Municipal Taxation in Nova Scotia

“PRACTICALLY, the General Property Tax as actually administered is beyond all doubt one of the worst taxes known in the civilized world. Because of its attempt to tax intangible as well as tangible things it sins against the cardinal rules of uniformity, of equality, and of universality of taxation. It puts a premium on dishonesty and debauches the public conscience; it reduces deception to a system, and makes a science of knavery; it presses hardest on those least able to pay; it imposes double taxation on one man and grants entire immunity to the next. In short, the General Property Tax is so flagrantly inequitable that its retention can be explained only through ignorance or inertia. It is the cause of such crying injustice that its alteration or its abolition must become the battle cry of every statesman and reformer.” I. Seligman, Essays on Taxation, p. 61.

A quarter of a century has passed since Professor Seligman of Columbia University, probably the greatest living authority on municipal taxation, wrote the tremendous indictment of the General Property Tax which is placed at the head of this article. Twenty years before that the Assessor of New York used respecting the same tax the following language:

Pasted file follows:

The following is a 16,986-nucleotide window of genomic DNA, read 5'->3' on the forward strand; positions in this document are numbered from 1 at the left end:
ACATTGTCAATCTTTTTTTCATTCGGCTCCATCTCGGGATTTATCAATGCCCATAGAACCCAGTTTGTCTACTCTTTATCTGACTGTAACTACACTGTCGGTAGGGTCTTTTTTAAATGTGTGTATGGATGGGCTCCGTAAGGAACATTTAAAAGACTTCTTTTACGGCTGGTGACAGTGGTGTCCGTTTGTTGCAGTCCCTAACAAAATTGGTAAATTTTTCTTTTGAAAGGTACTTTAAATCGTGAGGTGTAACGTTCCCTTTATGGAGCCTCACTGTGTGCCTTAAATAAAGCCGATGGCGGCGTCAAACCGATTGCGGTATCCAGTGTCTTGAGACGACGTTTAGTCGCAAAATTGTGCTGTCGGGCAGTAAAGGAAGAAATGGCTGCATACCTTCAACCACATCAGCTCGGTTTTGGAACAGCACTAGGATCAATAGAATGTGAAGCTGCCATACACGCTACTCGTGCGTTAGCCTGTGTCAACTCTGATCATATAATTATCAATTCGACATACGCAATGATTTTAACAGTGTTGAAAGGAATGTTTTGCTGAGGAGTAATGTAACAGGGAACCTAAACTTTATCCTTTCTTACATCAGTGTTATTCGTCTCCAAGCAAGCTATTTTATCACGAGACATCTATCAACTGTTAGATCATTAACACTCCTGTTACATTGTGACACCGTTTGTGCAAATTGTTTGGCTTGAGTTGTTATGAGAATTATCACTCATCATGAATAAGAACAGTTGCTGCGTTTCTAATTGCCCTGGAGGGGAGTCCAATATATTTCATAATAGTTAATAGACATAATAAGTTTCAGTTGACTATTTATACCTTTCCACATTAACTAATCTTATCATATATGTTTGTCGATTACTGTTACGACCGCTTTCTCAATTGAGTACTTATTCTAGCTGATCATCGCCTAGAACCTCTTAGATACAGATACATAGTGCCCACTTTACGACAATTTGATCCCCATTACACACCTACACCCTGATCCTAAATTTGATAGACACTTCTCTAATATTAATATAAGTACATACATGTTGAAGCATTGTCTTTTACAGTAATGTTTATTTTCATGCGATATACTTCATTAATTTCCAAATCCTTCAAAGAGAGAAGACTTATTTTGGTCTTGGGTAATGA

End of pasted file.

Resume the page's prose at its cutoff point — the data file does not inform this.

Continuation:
“The General Property Tax is a reproach to the state, an outrage upon the people, a disgrace to the civilization of the nineteenth century, and worthy only of an age of mental and moral darkness and degradation, when the ‘only equal rights were those of the equal robber.’ ” Seligman, p. 36.”

“A municipality has little or no means of ascertaining incomes or anticipating them at their source, as is done in England and now in Canada by intercepting the dividends of companies or profits of partnerships before reaching their participants. In practice, I understand, these difficulties are met by the usual Nova Scotian way of dealing with a troublesome law, namely by not enforcing it or doing so only perfunctorily. The only incomes actually reached are those that are fairly thrust under the noses of the assessor-such as salaries of clerks and other officials whose incomes are known or can be ascertained by enquiry. All other persons either escape entirely or are left to make such return as their consciences prompt them. In one town (Dartmouth) the results of attempting to collect the tax were so meagre, unsatisfactory, and unjust, that a special act was obtained dispensing with the tax there.”

Bell, F.H. “Municipal Taxation in Nova Scotia” Dalhousie Review, Volume 01, Number 3, 1921